Well, no. Nothing could be, really. But it did a job of work. Whizz-bang special effects abounded. The rubbery monsters were a nice homage to baddies past. Loose plot lines were left unresolved (what did happen to those human/Zygon negotiations?) Daleks. And Tom Baker! All made for a canon-defining story, and Steven Moffat and team can have themselves a few tots at the after show party tonight. It was fun, jolly and entertaining.
Me being me, there are two quick points about those "deeper" things pseudo-intellectual blogs like this one tend to fixate on. First, must I go on about Steven Moffat and women again? I'm afraid I do. I've written about this on a couple of occasions, and this is just a tiny morsel of the Gallifrey-sized library of comment sitting on the internet. It's not just me saying Moffat has issues with the portrayal of women, it's hundreds of thousands of Who fans. On this occasion, women were positioned either as ciphers for weakness and indecision. Or both. Take the cameo from Good Queen Bess. Elizabeth I is portrayed as a saucy, bosom-jiggling minx who can't wait to jump on the Doctor's bones. De ja vu much? I would also have been very surprised had he not used the "I may have the body of a weak and feeble woman" line, which he did in vintage Moffat fashion. Come on, seriously, it's like she was plucked from a Carry On, complete with the unreconstructed dodgy gender politics.
Then there is Billie/Rose/Sentient computer programme and Clara. It has been canon since the 2005 reboot that the Doctor is the sole survivor of his people (apart from The Master, of course) and that he is haunted by his "necessary" genocide of the Time Lords. Necessary, because it was to save the universe from the Daleks. Day of the Doctor takes us to the moment where John Hurt, the missing "war" Doctor is about to press the button. He is joined by his two future selves - the David Tennant and Matt Smith iterations - so he does not do it alone. Pulling them back from the brink is the indecision, the consciences represented by the women. Their resolution, their grim conviction that destroying their civilisation is a necessity is dissolved by Clara's tears and weaponised Rose's visions of hope amidst the suffering. And so a new plot is hatched in which the Daleks are wiped out, but Gallifrey is whisked away and frozen in a pocket parallel universe to be retrieved by the Doctor at some unspecified future point.
It's a good job they did, of course. Though quite how Peter Capaldi is going to play a happy Doctor no longer burdened by historical guilt will be interesting. But why did the indecisive role have to fall on Clara and Rose when Matt's hipster Doctor carries enough self-doubt around to out-miserable Morrissey? Especially when moments later he exclaims he'd been thinking about the plan they go on to put into action for centuries. An innocent slip of the script? Or because it's only women who do conscience? Who fans are too familiar with Moffat by now to give him the benefit of the doubt.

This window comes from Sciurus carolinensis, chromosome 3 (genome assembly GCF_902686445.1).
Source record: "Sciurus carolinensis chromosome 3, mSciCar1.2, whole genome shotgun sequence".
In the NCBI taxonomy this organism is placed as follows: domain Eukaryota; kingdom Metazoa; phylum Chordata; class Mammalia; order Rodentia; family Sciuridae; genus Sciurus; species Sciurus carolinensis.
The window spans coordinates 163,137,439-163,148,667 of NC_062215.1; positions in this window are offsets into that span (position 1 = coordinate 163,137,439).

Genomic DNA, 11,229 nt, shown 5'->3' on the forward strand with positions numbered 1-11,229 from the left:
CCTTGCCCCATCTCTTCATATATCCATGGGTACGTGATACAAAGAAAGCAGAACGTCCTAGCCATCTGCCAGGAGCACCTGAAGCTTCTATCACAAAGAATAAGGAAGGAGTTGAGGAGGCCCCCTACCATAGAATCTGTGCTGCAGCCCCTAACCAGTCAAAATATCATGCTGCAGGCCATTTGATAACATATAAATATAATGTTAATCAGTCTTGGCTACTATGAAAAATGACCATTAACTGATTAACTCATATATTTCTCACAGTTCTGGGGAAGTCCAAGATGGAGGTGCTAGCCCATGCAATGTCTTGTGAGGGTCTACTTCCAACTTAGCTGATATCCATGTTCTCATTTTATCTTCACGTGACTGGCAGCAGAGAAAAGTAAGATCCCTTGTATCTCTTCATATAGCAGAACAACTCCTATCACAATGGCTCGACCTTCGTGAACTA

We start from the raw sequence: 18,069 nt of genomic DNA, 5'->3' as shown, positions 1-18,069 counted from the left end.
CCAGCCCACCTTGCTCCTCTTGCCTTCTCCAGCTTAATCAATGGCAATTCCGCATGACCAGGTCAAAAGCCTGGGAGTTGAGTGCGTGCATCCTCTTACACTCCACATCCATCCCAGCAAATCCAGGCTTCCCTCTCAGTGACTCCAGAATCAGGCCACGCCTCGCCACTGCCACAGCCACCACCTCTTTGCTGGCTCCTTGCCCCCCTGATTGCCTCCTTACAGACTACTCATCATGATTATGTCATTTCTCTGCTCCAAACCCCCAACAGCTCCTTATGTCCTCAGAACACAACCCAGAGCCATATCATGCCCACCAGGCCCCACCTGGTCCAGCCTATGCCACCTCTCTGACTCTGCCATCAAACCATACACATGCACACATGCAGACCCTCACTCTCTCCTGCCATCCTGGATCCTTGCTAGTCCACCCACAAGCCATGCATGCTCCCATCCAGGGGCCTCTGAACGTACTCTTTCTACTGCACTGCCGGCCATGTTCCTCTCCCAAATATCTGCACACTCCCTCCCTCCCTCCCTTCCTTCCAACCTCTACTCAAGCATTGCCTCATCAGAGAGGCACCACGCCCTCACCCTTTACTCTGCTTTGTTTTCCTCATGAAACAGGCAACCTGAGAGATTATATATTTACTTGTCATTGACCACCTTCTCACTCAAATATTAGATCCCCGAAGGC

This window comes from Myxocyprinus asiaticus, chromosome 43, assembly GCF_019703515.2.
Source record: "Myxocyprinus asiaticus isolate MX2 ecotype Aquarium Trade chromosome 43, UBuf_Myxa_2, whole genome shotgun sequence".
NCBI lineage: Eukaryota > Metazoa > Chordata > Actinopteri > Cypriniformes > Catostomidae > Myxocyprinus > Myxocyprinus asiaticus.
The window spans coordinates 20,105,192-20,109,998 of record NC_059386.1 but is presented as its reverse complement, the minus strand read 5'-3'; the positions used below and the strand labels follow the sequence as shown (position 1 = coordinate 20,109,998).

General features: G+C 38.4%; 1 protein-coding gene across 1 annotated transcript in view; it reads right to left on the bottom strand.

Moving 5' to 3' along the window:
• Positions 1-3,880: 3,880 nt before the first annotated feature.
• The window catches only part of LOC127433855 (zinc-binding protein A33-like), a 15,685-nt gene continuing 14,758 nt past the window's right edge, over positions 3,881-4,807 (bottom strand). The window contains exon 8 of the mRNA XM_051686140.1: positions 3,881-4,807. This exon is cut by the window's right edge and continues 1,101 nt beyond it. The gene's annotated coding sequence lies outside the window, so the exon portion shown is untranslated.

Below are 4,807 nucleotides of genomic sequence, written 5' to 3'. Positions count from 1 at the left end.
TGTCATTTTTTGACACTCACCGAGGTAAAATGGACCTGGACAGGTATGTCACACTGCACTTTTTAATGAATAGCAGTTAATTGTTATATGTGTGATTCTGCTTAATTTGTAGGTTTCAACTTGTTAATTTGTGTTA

The second point is how thoroughly Moffat has ploughed into the canon. Not that a show's mythology is sacred, or is a big deal anyone but the keenest of fans. Yet how he has treated it is telling. With Russell T Davies, the Time War was the reboot's jumping off point. No more Time Lords. No more Daleks (though, thankfully, he soon got around that). We were told that both species were erased from the history of the universe and secured in a continuity known only to the Doctor and the viewer. This way, Davies could set off and build a new mythology on his inheritance while being respectful with what went before. It acted as a clear punctuation, a break separating the old from the new. So old enemies came back and were updated, but that's as far as it went. Moffat, however, has twisted, pinched, tinkered and rewritten the canon Davies took care to bury away in a bunker of plot points. And so, paying little heed to previous continuity, three episodes into his reign the Mark Gatiss-authored Victory of the Daleks properly brought them back as bad 'uns. More audacious was last season's finale, in which Moffat inserted Clara into key points within previous Doctors' stories. This included suggesting that the Hartnell-era Doctor might want to take off in the TARDIS. And finally in Day of the Doctor, the mythology established over the last eight years is done. The key psychological flaw in the character was done away with.
Taken together Moffat has stamped himself all over the work of the last 50 years. He is to Who fandom what Margaret Thatcher was to the post-war settlement. Davies was the man who brought the series back, but it will be Moffat who will leave the most indelible of marks. Were Moffat to disappear to spend more time with Benedict Cumberbatch, his successors are unlikely to have as profound an impact on the show as he. His rewriting of the mythos will echo down the decades, much like the Doctor himself.